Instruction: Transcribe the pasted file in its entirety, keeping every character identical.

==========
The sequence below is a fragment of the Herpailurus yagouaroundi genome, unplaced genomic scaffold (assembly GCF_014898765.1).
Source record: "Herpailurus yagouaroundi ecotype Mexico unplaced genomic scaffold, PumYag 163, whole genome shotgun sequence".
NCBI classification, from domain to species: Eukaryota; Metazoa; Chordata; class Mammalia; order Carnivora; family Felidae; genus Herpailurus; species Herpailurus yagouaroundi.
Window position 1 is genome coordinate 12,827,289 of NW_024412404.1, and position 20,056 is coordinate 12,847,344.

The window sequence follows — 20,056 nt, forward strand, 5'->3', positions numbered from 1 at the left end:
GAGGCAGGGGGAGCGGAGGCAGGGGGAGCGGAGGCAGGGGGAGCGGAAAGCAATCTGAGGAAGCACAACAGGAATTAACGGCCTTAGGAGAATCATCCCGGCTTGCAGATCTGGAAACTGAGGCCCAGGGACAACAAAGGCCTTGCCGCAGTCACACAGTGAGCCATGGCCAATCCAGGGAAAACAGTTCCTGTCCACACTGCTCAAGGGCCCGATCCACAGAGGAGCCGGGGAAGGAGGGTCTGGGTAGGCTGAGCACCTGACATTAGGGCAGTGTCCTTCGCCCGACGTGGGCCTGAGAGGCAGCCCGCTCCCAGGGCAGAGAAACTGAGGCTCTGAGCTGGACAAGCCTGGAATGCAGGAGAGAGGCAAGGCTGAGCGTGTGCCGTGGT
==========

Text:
The sequence below is a fragment of the Herpailurus yagouaroundi genome, unplaced genomic scaffold (assembly GCF_014898765.1).
Source record: "Herpailurus yagouaroundi ecotype Mexico unplaced genomic scaffold, PumYag 163, whole genome shotgun sequence".
NCBI classification, from domain to species: Eukaryota; Metazoa; Chordata; class Mammalia; order Carnivora; family Felidae; genus Herpailurus; species Herpailurus yagouaroundi.
Window position 1 is genome coordinate 12,827,289 of NW_024412404.1, and position 20,056 is coordinate 12,847,344.

The window sequence follows — 20,056 nt, forward strand, 5'->3', positions numbered from 1 at the left end:
GAGGCAGGGGGAGCGGAGGCAGGGGGAGCGGAGGCAGGGGGAGCGGAAAGCAATCTGAGGAAGCACAACAGGAATTAACGGCCTTAGGAGAATCATCCCGGCTTGCAGATCTGGAAACTGAGGCCCAGGGACAACAAAGGCCTTGCCGCAGTCACACAGTGAGCCATGGCCAATCCAGGGAAAACAGTTCCTGTCCACACTGCTCAAGGGCCCGATCCACAGAGGAGCCGGGGAAGGAGGGTCTGGGTAGGCTGAGCACCTGACATTAGGGCAGTGTCCTTCGCCCGACGTGGGCCTGAGAGGCAGCCCGCTCCCAGGGCAGAGAAACTGAGGCTCTGAGCTGGACAAGCCTGGAATGCAGGAGAGAGGCAAGGCTGAGCGTGTGCCGTGGT